Bobby Heugel's Weekly Cocktail: The Bee's Knees

This week's cocktail is the Bee's Knees - both figuratively and literally. The phrase "the bees knees" appeared at some point in the 1920s as an allusion to the prized pollen carried by bees in sacs located on their legs. The cocktail itself originated during the same period as a way to compensate for the era's low-grade illicit alcohol. Eventually, the Bee's Knees became a bar staple, as it really is one of the simplest and tastiest classics around.

The recipe, after the jump.

The Bee's Knees

  • 2 ounces Gin
  • 1 ounce Lemon Juice
  • 1 ounce Honey Syrup

Shake all ingredients with ice and strain into a cocktail glass.

While honey can be used raw in cocktails with some additional effort, making a syrup often helps to fully integrate the honey into cocktails and frequently yields far better results. To make honey syrup, take three parts honey and one part hot water and stir together until the honey and water fully merge. Using honey in cocktails not only adds the nectar's unique flavors to drinks, but it also noticeably impacts the cocktail's body and mouthfeel.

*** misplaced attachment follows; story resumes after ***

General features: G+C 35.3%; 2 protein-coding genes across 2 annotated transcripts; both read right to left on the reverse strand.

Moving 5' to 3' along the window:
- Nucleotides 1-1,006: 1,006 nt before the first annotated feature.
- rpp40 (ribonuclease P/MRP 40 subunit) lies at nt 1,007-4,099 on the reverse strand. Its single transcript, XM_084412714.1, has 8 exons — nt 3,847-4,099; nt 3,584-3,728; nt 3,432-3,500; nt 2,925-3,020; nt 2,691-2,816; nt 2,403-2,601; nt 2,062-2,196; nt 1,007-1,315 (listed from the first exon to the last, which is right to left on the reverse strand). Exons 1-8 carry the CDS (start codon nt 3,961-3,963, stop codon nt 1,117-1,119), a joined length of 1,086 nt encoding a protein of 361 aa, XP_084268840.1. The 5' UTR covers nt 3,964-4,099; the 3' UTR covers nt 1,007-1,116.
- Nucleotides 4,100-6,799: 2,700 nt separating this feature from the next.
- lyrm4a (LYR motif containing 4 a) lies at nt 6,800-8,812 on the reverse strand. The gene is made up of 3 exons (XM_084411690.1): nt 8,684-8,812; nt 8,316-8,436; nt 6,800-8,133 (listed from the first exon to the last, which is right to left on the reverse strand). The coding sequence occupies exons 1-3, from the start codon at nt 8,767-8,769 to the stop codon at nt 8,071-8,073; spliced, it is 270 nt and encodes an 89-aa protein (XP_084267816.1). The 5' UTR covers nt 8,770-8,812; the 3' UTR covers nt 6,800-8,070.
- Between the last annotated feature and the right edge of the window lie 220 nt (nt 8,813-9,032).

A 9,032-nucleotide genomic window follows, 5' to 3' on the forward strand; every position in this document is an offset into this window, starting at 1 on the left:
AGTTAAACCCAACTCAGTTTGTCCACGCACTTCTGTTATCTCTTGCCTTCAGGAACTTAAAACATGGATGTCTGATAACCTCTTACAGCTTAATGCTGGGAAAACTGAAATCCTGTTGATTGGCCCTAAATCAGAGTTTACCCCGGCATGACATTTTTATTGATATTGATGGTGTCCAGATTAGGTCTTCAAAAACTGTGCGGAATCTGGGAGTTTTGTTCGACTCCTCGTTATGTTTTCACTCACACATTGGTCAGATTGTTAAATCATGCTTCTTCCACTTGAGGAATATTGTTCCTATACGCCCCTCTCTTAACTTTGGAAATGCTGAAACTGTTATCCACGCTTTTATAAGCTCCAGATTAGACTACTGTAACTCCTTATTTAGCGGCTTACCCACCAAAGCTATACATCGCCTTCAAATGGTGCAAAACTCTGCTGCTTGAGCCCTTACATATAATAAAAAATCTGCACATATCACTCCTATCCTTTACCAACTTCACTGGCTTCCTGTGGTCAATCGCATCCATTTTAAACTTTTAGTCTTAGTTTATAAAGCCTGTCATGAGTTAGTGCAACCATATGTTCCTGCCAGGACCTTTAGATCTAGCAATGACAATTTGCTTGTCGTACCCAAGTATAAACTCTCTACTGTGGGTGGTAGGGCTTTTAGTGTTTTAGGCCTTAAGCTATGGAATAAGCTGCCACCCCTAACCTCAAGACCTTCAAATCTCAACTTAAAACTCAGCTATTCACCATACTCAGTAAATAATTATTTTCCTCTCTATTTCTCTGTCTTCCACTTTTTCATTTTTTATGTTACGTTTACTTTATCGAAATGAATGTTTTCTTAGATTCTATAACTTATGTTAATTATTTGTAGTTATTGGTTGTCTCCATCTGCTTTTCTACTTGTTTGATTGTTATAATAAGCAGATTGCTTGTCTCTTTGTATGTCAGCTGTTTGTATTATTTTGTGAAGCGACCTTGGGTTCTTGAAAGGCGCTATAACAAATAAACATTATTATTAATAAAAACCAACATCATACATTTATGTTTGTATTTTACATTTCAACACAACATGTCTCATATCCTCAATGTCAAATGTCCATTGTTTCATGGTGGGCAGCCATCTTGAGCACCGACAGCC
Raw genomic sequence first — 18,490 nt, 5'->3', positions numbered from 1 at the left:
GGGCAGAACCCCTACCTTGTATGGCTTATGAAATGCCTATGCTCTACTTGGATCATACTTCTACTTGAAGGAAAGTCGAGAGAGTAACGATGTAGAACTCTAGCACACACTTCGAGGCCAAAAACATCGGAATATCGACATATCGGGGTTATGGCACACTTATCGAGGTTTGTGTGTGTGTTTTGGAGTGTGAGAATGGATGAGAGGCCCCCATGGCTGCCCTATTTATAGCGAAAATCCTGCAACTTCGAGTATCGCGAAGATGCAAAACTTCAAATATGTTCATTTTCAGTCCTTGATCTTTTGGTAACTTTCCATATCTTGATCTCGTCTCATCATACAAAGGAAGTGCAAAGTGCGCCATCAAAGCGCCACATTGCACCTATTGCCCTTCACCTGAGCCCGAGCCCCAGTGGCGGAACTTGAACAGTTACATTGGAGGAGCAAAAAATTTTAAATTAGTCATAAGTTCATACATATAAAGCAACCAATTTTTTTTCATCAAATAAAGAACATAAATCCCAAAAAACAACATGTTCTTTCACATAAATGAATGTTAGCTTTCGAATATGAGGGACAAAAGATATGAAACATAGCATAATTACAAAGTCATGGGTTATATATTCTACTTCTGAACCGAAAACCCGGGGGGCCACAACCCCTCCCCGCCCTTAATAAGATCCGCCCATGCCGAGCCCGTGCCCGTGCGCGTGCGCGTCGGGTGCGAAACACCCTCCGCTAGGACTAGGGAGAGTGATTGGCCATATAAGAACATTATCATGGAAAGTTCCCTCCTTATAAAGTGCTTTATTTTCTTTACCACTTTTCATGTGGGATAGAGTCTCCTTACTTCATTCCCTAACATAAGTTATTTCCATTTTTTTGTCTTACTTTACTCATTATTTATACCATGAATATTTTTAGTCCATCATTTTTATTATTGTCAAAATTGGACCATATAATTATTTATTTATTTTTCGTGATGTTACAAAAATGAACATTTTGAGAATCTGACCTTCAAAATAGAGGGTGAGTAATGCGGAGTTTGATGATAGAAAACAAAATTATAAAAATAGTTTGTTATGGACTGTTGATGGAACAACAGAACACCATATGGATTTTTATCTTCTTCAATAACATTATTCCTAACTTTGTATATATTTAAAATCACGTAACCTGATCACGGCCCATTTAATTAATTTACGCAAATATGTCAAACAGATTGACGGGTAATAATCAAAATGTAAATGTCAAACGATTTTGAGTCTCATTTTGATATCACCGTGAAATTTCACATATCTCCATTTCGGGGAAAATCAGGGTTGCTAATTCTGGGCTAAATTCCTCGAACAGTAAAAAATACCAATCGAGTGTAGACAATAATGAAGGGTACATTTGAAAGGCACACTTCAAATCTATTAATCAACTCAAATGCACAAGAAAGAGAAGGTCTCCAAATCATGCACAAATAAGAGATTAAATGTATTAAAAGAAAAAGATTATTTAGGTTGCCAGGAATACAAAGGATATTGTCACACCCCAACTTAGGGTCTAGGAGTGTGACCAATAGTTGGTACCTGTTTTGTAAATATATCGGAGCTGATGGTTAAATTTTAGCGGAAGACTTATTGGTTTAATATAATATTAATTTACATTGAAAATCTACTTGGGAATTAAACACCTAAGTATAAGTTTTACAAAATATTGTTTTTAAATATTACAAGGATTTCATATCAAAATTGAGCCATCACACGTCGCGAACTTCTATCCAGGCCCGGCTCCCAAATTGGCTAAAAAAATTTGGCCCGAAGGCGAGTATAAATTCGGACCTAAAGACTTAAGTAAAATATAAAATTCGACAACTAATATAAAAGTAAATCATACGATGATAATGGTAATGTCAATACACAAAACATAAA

The Bee's Knees, along with countless other cocktails invented during Prohibition, was juice-based. The goal was to hide the poor quality of available booze. Additionally, establishments serving what appeared to be non-alcoholic beverages were able to better disguise their criminal operations. Consequently, the Prohibition Era was a dynamic time for cocktails, and many of today's treasured classics actually started as simple recipes used to illegally sell booze.

Give the Bee's Knees a shot at home or ask for it at any bar that has a basic classic cocktail program. It is a simple cocktail that should be in any cocktail fan's regular rotation. Throw in the abundance of great citrus and local honey available in our area, and the Bee's Knees is certain to live up to its reputation.

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